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Posted: 03/12/14 01:14pm Link  |  Quote  |  Print  |  Notify Moderator

One more thing, off topic:
The people at Bicycle Sport Shop, in Austin, hooked us up. Their techs and sales staff are extremely knowledgable and patient. They had the parts in stock, tools and skill to repair my old bike, I simply figured I'd fix it at home, cheaper, and put the dough towards a new bike. That saved me exactly zero dollars. It was one of those I'm-saving-50-bucks-so-let's-spend-5 grand kinda rationalizations. After ordering the parts and special tools for the crank repair, I've spent the same as what they wanted for parts and labor. Oh, well. I got some nifty new tools I'll probably use once or twice in my life outta the deal. We actually got a couple of pretty good deals on the new 29ers, but I definetly didn't save any money. Can't take it with you.
Stop in at one of their shops in Austin. There are three locations. We went to the Parmer Road shop. You won't be disappointed.

* This post was edited 03/13/14 07:00am by Carb Cleaner *

Mike NW

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Posted: 03/12/14 01:30pm Link  |  Quote  |  Print  |  Notify Moderator

Do you secure the rear tire in any fashion to the ladder rack?

Nice looking bike mount. I will definitely keep this design in mind.

hershey

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Posted: 03/12/14 04:55pm Link  |  Quote  |  Print  |  Notify Moderator

How do you reach the attachment to secure the bike?


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Blazing Zippers

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Posted: 03/12/14 10:10pm Link  |  Quote  |  Print  |  Notify Moderator

VERY NICE!!!!!

Carb Cleaner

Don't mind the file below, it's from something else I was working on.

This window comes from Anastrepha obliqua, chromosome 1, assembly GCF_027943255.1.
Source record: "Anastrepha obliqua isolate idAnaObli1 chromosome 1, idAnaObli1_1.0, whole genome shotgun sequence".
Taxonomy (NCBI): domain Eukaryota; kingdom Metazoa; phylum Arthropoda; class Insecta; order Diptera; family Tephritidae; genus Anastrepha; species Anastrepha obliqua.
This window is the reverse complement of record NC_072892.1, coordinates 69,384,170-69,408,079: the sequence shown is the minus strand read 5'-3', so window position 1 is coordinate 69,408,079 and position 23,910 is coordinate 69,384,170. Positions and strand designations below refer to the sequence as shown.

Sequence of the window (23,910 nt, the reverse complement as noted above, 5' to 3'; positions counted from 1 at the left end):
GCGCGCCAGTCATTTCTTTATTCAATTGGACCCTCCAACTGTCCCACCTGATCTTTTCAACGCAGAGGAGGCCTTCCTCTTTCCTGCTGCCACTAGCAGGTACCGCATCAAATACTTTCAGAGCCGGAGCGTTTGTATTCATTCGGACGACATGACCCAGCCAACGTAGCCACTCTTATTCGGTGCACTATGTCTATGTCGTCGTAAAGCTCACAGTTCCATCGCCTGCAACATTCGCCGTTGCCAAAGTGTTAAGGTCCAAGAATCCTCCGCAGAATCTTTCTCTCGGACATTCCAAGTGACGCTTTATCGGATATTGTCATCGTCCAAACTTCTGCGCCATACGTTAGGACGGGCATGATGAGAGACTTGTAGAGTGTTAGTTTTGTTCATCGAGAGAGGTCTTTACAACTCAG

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Posted: 03/12/14 11:10pm Link  |  Quote  |  Print  |  Notify Moderator

Thanks for the compliments. Any suggestions for improvements are welcome. I know there's a lot of detail buried in all them words. I can't be mad if a tid-bit slips by. What we really want is pictures, anyway. My Gal has some better shots on her phone, but she's feeling under the weather. So, I'll bug her tomorrow about them:

Mike NW wrote:

Do you secure the rear tire in any fashion to the ladder rack?

Yep. Right now, I'm using bungee cords to secure the back tire to the ladder, placing the rear tires in the PVC troughs (PVC not shown in the mock-up pics).

hershey wrote:

How do you reach the attachment to secure the bike?

I stash a four foot step ladder in the back of the truck camper when we're motoring. In the cruddy pic above, it's on the ground under the truck (we were expecting rain). While parked, placing the step ladder directly underneath the bikes while the bikes are mounted gives me a visual cue so I don't hit my head on the bikes. The four foot is also handy for quick parking lot camper entry and messing with awnings. Usually, it's nice to use the four foot to access the bottom rung of the camper ladder 'cause the camper ladder begins about eleven feet in the air. On its side or laying flat, I've used it as a saw horse. It's a towel dryer, too. You can cantilever a piece of wood, front to back, to create a small table. What I really like, is my four foot has a built-in cup holder. I guess if you set a four foot on the roof, you could get a better view.
Appearently, my four foot step ladder is indisposable. However, if I had to and a ride depended on it, I could get the bikes down from the camper steps with some extra hands.

* This post was edited 03/12/14 11:23pm by Carb Cleaner *

sh4717

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Posted: 03/12/14 11:24pm Link  |  Quote  |  Print  |  Notify Moderator

I made something similar a couple of years ago from plans posted on here from another member. You did a nice job! The pita for me was getting the front forks up high and into position to clamp them down. Did 1800 miles to yellowstone like this last summer.

I cut some HD hook and loop Velcro and wrapped that around the rear tires-held better than a bungie with no bouncing.

Thanks for the pics!


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Posted: 03/16/14 10:35pm Link  |  Quote  |  Print  |  Notify Moderator

Nice, very nice. The only thing I would change is the fact that you really only need two short pieces of the PVC trough, right where each rear wheel sits (unless you are riding the bikes up into position!). [emoticon]